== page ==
With just under eight minutes left in the third quarter last Saturday at Florida Field, Gators junior defensive end Alex Brown blindsided South Carolina quarterback Phil Petty. Brown jarred the football loose and crawled along the ground to recover the fumble. That inspired play helped clinch Florida's 41-21 victory and the SEC East title. It also triggered a faint memory of the Gators' 23-21 win over Tennessee in September last year, in which Brown had five sacks, one forced fumble, one interception and two pass deflections in one of the best defensive performances in Florida history.
After that game, Volunteers quarterback Tee Martin called Brown one of the best lineman he'd ever seen, and Florida State coach Bobby Bowden dubbed him Superman. Though Brown would finish 1999 with a school-record 13 sacks, kryptonite appeared over the last several weeks of the season in the form of double-team blocking. Late in the year Gators defensive coordinator Jon Hoke even criticized Brown's effort. "There were times when I got tired, took a play off and didn't rush as hard as I needed to," Brown admits. "I was living off that one great game."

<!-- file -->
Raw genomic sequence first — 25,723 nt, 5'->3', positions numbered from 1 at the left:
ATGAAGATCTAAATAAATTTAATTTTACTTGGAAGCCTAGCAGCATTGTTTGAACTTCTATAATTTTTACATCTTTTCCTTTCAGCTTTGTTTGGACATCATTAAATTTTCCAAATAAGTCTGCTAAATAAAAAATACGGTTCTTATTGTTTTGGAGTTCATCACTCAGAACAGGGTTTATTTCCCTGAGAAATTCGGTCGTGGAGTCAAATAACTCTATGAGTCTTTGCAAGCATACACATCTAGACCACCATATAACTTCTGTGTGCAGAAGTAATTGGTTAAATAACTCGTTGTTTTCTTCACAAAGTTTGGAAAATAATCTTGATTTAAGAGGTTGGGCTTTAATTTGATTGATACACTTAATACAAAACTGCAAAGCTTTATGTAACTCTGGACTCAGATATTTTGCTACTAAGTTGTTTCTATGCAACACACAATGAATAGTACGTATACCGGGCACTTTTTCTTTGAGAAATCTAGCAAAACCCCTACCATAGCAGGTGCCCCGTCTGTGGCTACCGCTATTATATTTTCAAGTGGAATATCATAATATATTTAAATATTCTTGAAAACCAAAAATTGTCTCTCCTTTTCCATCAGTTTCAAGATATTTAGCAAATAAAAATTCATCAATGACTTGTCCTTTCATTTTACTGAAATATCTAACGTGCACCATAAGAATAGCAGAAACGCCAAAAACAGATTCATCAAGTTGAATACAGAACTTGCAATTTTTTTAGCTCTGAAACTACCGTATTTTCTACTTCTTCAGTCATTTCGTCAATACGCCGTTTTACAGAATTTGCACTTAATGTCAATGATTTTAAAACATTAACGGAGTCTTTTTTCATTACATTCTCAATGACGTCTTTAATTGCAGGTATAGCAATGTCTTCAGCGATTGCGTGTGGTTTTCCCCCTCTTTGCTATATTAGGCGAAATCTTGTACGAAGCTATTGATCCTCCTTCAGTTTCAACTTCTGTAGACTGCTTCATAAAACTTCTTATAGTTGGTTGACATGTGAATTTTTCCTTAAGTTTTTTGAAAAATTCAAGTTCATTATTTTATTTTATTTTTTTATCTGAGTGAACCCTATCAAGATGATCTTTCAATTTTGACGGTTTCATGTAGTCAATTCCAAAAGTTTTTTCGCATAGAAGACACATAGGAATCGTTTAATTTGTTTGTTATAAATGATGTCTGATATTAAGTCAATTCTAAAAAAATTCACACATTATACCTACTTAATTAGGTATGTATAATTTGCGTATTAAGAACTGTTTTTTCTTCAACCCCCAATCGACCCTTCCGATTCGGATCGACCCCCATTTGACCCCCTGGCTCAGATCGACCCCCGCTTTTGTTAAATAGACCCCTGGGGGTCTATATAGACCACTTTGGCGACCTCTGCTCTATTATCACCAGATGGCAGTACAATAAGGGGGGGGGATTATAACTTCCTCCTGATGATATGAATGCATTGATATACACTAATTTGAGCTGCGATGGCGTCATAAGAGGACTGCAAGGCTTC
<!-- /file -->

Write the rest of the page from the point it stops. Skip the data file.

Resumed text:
Based on last year's stats, Brown was a preseason 2000 All-America, and he predicted he'd get 20 sacks this year. With his one sack Saturday he has a more modest total of 7� but that still leads the team. "Alex got off to a slow start, but in the last few games he's turned up the heat," Hoke says. "He isn't getting a ton of sacks, but quarterbacks are hearing his footsteps."
Brown, who still regularly faces double teams, says he has spent most of this year "a half step away" from nailing the quarterback and insists that his disappointing sack total no longer stems from a lack of effort. While Brown's early departure to the NFL after this season has been downgraded from probable to questionable, nobody understands better than he does how one monster game can catapult a player's stock. He's eagerly anticipating Saturday's showdown with Florida State because the Seminoles are a passing team with a relatively immobile quarterback, Chris Weinke, and Brown knows the game could hinge on whether he can put pressure on Weinke. "I remember staying up late watching the highlights of that Tennessee game because I never wanted to forget it," Brown says. "I hope to prove I can make that kind of news again."